Two men were found guilty of possessing cannabis resin worth more than £250,000 after smuggling the resin from Spain into the UK in raw, frozen chickens.

Two shady culprits

chickens crimes Pensioners Smuggle Cannabis In 200 Raw Chickens...

Concerned neighbors of pensioners Michael Kinkaid, 72 and Anthony Wright, 76, reported what they thought was the smell of a rotting corpse in their industrial unit located in Laindon, Essex.

Much to the surprise of the neighbors and local officers, that rotting corpse smell actually turned out to be over £250k worth of marijuana. Why the rotting smell? Kinkaid, a former police officer, and Wright, a retired meat dealer, smuggled the 267 kilos of weed inside raw, frozen chickens – but that’s not how the marijuana was found.

Wannabe Los Polos Set-Up

chickens breaking bad Pensioners Smuggle Cannabis In 200 Raw Chickens...
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Officers discovered 89 blocks of cannabis resin hidden under polythene sheeting after they broke into the industrial unit following the suspicious smell. It turns out that Kinkaid and Wright forgot one crucial step in their wannabe Breaking Bad Los Polos set-up: they didn’t clean the blocks, leaving traces of raw chicken all over the packs. This raw chicken then began to rot and cause a stench so concerning neighbors called authorities and authorities used force entry due to “concern for life.”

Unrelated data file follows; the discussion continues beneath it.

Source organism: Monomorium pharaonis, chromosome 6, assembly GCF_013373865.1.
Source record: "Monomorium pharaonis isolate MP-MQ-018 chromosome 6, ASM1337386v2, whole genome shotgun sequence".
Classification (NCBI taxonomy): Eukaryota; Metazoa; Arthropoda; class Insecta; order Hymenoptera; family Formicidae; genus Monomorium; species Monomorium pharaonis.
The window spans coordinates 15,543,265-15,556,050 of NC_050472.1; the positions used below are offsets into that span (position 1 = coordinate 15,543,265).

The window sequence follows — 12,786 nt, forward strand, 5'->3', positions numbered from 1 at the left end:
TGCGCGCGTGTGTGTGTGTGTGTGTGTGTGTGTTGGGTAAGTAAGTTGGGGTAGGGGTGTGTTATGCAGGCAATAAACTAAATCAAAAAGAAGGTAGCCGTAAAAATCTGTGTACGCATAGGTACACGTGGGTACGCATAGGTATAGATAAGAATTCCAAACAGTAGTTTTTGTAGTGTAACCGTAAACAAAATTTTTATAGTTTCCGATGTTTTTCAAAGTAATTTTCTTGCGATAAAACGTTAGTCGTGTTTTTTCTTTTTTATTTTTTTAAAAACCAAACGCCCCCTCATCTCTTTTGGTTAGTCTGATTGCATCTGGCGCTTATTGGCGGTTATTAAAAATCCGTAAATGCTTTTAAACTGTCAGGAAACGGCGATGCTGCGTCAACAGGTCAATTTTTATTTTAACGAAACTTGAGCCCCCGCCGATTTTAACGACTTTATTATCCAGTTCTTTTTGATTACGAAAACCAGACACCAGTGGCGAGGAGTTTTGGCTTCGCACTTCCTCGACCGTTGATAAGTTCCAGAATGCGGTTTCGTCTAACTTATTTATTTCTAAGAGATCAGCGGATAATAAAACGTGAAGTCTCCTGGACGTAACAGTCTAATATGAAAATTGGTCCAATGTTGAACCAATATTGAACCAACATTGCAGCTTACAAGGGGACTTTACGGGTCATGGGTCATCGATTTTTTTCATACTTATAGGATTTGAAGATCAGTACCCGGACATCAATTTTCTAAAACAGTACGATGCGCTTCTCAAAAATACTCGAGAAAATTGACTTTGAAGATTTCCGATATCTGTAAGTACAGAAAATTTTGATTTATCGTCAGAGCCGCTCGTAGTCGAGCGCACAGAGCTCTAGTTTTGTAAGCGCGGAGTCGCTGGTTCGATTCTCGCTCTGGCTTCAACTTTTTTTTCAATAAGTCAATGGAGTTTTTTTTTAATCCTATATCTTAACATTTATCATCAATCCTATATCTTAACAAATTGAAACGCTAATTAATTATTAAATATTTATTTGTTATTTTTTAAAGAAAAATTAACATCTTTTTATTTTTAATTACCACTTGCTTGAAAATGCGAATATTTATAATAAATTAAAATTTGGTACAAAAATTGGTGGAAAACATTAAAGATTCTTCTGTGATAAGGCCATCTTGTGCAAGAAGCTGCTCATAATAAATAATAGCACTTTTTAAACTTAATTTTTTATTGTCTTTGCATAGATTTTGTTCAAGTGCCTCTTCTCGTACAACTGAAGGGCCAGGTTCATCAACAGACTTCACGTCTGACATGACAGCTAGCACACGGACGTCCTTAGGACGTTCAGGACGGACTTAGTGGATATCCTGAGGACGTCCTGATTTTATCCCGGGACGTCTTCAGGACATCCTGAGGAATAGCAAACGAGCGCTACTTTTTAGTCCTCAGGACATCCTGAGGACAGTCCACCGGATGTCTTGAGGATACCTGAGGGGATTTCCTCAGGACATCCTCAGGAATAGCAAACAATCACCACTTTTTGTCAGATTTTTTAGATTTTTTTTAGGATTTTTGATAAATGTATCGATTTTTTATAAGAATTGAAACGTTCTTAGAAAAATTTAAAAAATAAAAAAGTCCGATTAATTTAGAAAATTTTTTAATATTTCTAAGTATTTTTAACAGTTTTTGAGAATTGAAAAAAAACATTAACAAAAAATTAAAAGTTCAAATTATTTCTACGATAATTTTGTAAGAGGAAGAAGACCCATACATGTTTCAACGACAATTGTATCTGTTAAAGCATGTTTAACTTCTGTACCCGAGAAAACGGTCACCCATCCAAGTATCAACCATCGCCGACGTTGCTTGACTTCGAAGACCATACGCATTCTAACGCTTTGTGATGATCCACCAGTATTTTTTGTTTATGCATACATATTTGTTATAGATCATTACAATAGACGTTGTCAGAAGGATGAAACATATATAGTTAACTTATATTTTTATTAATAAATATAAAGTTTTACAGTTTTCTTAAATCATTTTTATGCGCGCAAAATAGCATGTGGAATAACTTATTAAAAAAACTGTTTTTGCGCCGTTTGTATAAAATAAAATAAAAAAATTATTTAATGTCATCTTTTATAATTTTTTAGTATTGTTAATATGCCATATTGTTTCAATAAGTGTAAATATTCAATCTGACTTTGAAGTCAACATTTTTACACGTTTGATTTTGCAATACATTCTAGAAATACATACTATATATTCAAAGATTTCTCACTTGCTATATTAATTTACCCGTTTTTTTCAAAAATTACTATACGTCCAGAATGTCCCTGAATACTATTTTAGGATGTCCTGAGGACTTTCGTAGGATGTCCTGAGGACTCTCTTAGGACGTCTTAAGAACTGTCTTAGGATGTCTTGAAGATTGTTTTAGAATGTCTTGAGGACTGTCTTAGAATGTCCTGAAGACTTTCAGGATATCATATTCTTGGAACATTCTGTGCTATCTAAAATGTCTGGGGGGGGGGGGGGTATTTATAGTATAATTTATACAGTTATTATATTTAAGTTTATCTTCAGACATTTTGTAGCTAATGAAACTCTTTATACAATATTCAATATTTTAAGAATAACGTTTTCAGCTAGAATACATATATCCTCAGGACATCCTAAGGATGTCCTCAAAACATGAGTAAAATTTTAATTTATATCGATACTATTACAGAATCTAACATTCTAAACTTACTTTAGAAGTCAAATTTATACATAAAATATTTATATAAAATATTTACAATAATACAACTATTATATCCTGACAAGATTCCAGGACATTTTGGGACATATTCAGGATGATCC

This slip-up is the main reason Kinkaid and Wright were caught. DC Evans, the investigating officer on the case actually stated, “these men were caught because they failed to clean the sealed packs of cannabis resin after they were separated from the frozen chickens.” With Wright’s experience as a meat dealer and even an inkling of common sense, you would think that could have been avoided.

The defendants claimed they had no knowledge of the drugs and their lawyers claimed they had been conned to act as buffers for the real criminals. They also said they had been in business with two men known as “The Thompson Twins,” who were responsible but prosecutor Peter Clark said they had failed to present evidence of their presence.

Although Kinkaid and Wright denied any involvement in the important of drugs, after a six-day trial at a Basildon Crown Court in October, both Kinkaid and Wright were found guilty of possessing cannabis with intent to supply.